No one wants to be stuck in the middle of a gridlocked freeway in sub-freezing conditions. We apologize for the frustration and inconvenience that many commuters experienced during the snowstorm Nov. 22. Our goal is to keep the roads clear and traffic moving no matter what the weather throws at us.
On Sunday, Nov. 21, our maintenance crews pre-treated every mile of highway in King County and every on- and off-ramp with liquid anti-icer to keep ice and snow from sticking. When snow fell Monday morning, the majority of the roads remained bare and wet because of the anti-icer, and crews continued treating areas of snow and ice with either a sand/salt mix or liquid deicer.
By Monday afternoon, snowfall intensified and freezing temperatures turned standing water and slush into ice. We had 23 maintenance trucks on the road in the Seattle area treating more than 250 lane miles of freeway as commuters started filling up I-5 early to beat the impending storm. Our maintenance trucks soon got stuck in the backups and behind disabled vehicles and collisions, and that prevented them from continuing to actively salt and deice some roads. Narrow highway shoulders also prevented our trucks from getting around congested areas to continue treating icy areas, like I-5 in Tukwila.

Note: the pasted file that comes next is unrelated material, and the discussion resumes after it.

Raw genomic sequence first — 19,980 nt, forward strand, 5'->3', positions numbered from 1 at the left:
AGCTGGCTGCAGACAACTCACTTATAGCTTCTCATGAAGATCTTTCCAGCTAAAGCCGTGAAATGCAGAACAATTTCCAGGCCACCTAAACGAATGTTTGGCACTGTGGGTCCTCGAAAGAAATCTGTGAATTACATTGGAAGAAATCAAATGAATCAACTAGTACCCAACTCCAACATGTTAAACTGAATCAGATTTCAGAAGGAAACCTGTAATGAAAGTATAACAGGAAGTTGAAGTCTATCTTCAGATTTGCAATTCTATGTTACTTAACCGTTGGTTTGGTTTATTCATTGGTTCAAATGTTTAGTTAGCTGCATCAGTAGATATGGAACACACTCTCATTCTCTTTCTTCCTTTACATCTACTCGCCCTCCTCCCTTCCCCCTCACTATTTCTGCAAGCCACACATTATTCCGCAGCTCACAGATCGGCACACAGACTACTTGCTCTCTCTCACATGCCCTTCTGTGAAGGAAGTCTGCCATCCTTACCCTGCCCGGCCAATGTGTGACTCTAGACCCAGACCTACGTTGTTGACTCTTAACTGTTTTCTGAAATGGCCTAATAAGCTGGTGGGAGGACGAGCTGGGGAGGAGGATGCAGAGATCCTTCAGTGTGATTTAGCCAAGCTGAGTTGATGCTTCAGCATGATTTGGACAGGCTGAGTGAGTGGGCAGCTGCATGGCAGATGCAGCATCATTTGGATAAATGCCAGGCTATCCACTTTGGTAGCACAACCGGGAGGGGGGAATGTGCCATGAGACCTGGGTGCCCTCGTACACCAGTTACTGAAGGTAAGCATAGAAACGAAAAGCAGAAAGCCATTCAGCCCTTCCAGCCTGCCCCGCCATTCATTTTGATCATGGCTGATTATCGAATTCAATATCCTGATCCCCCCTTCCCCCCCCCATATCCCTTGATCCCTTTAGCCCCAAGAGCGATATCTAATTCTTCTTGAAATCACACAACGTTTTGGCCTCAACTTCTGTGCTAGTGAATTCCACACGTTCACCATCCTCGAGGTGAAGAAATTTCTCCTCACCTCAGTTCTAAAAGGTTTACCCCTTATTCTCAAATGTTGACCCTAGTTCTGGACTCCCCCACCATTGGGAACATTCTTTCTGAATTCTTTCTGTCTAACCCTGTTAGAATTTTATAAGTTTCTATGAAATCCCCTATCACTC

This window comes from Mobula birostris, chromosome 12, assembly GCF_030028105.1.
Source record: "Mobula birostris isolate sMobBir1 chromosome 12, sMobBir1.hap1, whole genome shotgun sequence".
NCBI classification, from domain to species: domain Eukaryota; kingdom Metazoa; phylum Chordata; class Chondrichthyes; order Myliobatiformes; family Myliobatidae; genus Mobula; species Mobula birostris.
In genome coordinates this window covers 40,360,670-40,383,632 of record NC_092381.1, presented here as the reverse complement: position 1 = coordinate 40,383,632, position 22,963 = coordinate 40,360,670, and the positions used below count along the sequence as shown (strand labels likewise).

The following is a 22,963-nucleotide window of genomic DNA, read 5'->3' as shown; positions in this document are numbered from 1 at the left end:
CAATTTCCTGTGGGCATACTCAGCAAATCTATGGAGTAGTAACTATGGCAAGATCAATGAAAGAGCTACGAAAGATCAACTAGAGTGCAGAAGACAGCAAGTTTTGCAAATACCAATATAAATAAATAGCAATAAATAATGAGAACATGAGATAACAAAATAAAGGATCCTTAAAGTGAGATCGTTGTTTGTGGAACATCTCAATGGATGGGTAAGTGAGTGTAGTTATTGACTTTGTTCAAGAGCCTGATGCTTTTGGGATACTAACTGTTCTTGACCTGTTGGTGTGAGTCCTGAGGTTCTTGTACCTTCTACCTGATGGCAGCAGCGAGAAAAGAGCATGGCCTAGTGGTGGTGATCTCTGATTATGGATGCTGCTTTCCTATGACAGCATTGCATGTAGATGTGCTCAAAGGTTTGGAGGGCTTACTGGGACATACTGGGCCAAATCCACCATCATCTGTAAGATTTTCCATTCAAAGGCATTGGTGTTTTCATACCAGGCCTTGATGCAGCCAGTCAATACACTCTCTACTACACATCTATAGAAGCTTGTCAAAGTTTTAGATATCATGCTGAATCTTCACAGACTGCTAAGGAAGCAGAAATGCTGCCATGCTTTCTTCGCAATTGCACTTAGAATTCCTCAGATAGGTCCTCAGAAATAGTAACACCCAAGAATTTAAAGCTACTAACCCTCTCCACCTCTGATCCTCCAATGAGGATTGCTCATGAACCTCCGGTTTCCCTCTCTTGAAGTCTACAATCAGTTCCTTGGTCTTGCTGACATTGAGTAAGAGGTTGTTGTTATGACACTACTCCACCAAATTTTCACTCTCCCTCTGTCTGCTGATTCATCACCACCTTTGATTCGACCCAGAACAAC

The section of I-5 near Boeing Field and through the Duwamish Curves is elevated, which causes it to freeze more quickly when temperatures drop. There are few on- and off-ramps in this area, so drivers couldn’t exit to city streets to avoid the backups. A serious collision closed all lanes of southbound I-5 at 5:41 p.m. bringing traffic to a standstill. At the same time, the city of Seattle closed SR 99, which funneled more traffic to city streets and I-5. We warned drivers on our electronic signs that southbound I-5 was closed south of the I-90 interchange, and directed them to use I-90 and I-405 to avoid the worst congestion near Boeing Field. The freeway didn’t recover from this and other collisions until past midnight. Here are some photos of freeway conditions that evening.
Storms like the one we experienced this week certainly challenge us all in keeping the system working well. We are carefully analyzing our entire storm response, as we always do, and will make whatever adjustments are needed for the next storm.